Tree work may be necessary for several reasons, for example:
- Ensuring the tree is in a safe condition
- Removing dead or dying branches
- Promoting growth and general tree health
- Regulating size and shape
- Improving the quality of flowers, fruit or timber
- For aesthetic or amenity reasons
Poor quality tree maintenance techniques not only cause trees to become unsightly but can also lead to disease and decay, and can potentially result in the tree becoming dangerous.
It is therefore important to ensure that you know what sort of tree work operations you want to undertake on your trees, and to understand what work a tree professional is recommended.
We have put together this brief guide that defines the most common tree work terms to help you.
British standards for tree work
The British Standards with relevance to tree work and arboriculture are:
- BS3998: 2010 Recommendations for Tree Work
- BS5837: 2912 Trees in Relation to Design, Demolition and Construction – Recommendations
Pruning cuts – the correct method
Using the correct pruning cuts are as important as the tree maintenance techniques themselves. This is because each time a tree is pruned, the cut inflicts a wound. The size, angle and position of the cut relative to the parts of the tree not being pruned, affects the trees ability to withstand the wound and sustain healthy growth.
A general rule-of-thumb is to remove branches at the point of their attachment to the tree, or if you are shortening, to adopt a drop crotching technique (see other useful terms). It is important that all cuts are kept as small as possible.
Tree maintenance – the three main techniques
There are three main techniques used in tree maintenance: crown thinning, crown lifting and crown reduction. Each technique is described in detail below:
Crown thinning – this is the methodical removal of a portion of the smaller branches at the outer crown, throughout the tree to an agreed percentage. Generally, crown lifting should not exceed more than 30 percent.
The result is foliage with a uniform density and a branch structure that is evenly spaced throughout the tree allowing more light to pass through. Crown thinning also reduces wind resistance and the trees overall weight, and can be used to control epicormic growth. It is important to note that crown thinning does not alter the overall size and shape of the tree.
Crown thinning is commonly used on broad-leaved species and is often undertaken on a regular, cyclical basis to keep the tree in a good condition.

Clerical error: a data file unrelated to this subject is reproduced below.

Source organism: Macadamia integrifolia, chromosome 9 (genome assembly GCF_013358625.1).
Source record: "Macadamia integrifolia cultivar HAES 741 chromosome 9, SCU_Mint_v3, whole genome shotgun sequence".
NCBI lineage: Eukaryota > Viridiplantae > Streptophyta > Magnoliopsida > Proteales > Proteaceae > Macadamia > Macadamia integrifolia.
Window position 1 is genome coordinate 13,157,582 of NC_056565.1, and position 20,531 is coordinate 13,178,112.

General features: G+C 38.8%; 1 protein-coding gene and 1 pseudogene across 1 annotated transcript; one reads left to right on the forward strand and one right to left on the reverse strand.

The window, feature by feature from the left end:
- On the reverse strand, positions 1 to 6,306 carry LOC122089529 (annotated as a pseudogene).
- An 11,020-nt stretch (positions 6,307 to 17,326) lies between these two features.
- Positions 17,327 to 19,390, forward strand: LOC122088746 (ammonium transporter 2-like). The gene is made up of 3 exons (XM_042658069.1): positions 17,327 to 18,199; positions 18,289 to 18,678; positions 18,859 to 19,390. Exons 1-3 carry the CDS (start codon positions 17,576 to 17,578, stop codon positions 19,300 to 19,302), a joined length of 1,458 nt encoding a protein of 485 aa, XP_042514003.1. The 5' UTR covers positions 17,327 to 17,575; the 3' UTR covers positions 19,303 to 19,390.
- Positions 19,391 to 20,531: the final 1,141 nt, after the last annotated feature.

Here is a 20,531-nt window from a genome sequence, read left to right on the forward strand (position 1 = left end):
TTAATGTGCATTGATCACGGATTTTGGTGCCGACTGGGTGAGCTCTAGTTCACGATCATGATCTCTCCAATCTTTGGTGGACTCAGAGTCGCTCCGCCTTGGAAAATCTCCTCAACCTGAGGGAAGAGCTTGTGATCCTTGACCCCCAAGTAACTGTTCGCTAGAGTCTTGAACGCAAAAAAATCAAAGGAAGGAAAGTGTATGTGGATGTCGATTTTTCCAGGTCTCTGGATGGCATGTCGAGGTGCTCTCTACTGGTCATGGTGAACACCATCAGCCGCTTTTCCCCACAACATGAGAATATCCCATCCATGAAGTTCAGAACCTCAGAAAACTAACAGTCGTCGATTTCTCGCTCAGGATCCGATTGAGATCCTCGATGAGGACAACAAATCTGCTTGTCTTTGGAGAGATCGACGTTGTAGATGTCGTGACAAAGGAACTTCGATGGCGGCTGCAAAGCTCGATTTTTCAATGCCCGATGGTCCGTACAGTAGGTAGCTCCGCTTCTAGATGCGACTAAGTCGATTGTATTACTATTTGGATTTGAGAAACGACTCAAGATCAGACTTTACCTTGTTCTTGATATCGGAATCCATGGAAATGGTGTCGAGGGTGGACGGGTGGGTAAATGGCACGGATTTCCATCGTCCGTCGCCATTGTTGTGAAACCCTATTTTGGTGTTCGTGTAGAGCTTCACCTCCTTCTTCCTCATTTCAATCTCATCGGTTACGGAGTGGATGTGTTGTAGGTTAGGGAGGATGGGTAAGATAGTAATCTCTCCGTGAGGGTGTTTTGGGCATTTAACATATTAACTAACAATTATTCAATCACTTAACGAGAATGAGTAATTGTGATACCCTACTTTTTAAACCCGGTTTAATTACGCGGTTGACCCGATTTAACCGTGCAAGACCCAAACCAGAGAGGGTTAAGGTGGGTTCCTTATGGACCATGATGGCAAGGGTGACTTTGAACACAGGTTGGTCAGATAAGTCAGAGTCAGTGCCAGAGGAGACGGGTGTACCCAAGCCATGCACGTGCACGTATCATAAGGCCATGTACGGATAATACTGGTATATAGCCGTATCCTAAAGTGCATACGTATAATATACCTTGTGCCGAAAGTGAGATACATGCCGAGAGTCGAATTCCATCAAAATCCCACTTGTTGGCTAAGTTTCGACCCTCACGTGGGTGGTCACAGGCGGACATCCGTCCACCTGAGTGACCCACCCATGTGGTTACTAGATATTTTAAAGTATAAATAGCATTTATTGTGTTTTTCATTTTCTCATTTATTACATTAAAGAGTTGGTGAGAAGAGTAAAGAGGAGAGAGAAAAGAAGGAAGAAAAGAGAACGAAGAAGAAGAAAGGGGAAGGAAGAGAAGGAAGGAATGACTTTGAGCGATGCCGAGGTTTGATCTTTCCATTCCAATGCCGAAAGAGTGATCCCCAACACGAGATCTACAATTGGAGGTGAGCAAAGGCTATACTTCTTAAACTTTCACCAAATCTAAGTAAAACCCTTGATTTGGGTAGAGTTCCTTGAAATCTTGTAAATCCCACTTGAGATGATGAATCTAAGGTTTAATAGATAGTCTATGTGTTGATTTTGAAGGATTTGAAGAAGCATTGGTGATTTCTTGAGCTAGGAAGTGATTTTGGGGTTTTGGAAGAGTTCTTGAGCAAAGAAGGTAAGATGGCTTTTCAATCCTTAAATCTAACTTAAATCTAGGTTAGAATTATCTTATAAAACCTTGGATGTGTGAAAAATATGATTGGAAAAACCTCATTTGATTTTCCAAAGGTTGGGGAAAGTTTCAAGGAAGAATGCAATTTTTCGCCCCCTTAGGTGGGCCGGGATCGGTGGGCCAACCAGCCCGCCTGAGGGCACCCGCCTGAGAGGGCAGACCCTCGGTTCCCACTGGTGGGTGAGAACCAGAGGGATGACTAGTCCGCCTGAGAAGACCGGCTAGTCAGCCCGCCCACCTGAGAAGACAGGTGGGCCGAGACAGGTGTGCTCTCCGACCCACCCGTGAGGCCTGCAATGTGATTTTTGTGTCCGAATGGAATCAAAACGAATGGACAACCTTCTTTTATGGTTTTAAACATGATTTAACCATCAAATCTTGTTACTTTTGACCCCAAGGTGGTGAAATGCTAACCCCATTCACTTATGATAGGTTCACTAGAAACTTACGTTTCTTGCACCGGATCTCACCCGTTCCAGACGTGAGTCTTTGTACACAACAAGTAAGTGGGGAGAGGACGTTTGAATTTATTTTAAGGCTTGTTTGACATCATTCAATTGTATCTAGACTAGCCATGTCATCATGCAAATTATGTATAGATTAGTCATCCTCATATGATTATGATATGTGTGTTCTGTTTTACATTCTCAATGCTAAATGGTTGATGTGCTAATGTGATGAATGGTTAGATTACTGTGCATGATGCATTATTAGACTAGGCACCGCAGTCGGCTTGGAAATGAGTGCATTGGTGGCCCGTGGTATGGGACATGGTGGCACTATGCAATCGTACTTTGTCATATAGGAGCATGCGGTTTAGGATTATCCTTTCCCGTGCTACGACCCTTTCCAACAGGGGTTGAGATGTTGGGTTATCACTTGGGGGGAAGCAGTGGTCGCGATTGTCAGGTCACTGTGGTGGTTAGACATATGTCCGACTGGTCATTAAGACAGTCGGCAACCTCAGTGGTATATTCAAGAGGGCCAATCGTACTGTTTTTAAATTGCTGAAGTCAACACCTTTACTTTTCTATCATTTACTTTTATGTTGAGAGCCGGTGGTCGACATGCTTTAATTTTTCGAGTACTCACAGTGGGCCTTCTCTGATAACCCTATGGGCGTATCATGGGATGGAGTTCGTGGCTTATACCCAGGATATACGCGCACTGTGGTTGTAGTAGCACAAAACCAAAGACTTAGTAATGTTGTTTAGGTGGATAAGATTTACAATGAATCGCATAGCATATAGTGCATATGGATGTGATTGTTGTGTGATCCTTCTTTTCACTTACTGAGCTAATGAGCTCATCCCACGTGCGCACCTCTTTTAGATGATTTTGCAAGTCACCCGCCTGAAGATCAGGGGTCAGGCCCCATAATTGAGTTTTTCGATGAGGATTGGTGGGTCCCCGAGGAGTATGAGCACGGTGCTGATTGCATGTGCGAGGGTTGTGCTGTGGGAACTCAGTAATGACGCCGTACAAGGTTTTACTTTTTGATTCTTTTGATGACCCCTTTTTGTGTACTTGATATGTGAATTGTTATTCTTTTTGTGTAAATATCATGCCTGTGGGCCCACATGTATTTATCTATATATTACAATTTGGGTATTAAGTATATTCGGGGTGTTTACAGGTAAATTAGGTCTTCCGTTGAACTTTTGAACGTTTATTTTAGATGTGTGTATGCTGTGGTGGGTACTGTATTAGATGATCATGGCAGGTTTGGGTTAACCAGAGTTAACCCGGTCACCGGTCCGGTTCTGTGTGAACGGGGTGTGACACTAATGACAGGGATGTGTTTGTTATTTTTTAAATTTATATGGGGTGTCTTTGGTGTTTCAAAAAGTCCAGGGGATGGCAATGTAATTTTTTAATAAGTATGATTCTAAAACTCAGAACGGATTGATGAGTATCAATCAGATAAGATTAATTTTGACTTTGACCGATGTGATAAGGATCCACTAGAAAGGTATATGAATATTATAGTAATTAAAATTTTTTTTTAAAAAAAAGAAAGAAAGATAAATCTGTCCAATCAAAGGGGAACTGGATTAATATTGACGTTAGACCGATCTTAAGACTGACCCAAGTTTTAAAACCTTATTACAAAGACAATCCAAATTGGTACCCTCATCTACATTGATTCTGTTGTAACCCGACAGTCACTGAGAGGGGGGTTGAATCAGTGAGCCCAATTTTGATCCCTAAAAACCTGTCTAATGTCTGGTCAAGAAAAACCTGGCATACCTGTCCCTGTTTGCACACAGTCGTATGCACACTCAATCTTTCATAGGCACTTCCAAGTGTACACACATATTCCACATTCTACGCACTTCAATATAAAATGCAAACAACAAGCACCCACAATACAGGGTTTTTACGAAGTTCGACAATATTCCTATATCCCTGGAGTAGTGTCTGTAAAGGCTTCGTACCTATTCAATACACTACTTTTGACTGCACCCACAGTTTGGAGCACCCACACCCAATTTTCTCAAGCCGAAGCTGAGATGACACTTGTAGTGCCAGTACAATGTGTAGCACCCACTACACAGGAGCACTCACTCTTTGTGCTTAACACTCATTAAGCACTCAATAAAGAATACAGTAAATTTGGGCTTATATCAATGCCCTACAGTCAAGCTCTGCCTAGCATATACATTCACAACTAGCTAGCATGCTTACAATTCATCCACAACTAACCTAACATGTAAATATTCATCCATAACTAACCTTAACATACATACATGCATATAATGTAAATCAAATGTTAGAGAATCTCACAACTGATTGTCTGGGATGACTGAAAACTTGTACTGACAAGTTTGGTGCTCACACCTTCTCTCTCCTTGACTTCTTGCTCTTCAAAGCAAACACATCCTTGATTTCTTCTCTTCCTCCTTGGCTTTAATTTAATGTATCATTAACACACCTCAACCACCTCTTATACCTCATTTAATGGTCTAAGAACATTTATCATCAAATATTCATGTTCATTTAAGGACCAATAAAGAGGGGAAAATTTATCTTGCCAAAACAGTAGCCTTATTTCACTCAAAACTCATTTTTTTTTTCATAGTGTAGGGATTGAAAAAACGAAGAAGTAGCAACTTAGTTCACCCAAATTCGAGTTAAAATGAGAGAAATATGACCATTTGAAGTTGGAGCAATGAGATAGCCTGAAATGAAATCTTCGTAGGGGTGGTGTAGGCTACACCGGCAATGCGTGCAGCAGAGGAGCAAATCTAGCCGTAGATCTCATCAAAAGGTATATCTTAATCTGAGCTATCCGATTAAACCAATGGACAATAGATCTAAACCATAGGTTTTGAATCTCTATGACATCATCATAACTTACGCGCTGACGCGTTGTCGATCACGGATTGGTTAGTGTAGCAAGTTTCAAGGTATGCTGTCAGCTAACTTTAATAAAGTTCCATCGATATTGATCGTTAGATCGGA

Crown lifting or crown raising – this is the removal of the lowest branches in order to increase the transmission of light throughout the tree. The technique also enables access to the crown and can also be used to refer to the act of preparing lower branches for future removal.
Crown lifting or crown raising should be restricted to no more than 15 percent of the crown height to ensure the crown remains at least two-thirds of the total height of the tree. Ideally, crown lifting or raising should be specified with reference to a fixed point, such as the number of metres clearance required above ground level, for example: crown lift to give a 4 metre clearance above ground level.
Crown lifting or crown raising should not include the removal of large branches growing directly from the trunk as this can cause problems with decay and overall stability. It is also advisable to avoid crown lifting older, more mature trees, or, at the very least, restricting the method to only the secondary branches.
Crown reduction – this is the reduction in height and/or spread of a tree’s crown to ensure the ratio between the tree’s roots and its canopy are balanced. The cuts should not exceed more than 100 millimetres in diameter, save for exceptional circumstances, and all reductions should be specified by a measurement where possible both in terms of the end result and the length of the areas that need to be removed. For example: crown reduce the height of the tree by 1 metre and its lateral spread by 0.5 metres all round to meet the finished crown dimensions of 15 metres in height by 9 metres in spread.
The aim of this technique is to reduce the overall levels of stress placed on the tree. Crown reduction can also reduce the effects of shading and light loss in the environment. It is important to remember that the result does not necessarily need to be symmetrical but should retain the main structure of the crown, albiet with a smaller outline. Not all species are suitable for crown reduction, ask your tree professional for advice before beginning.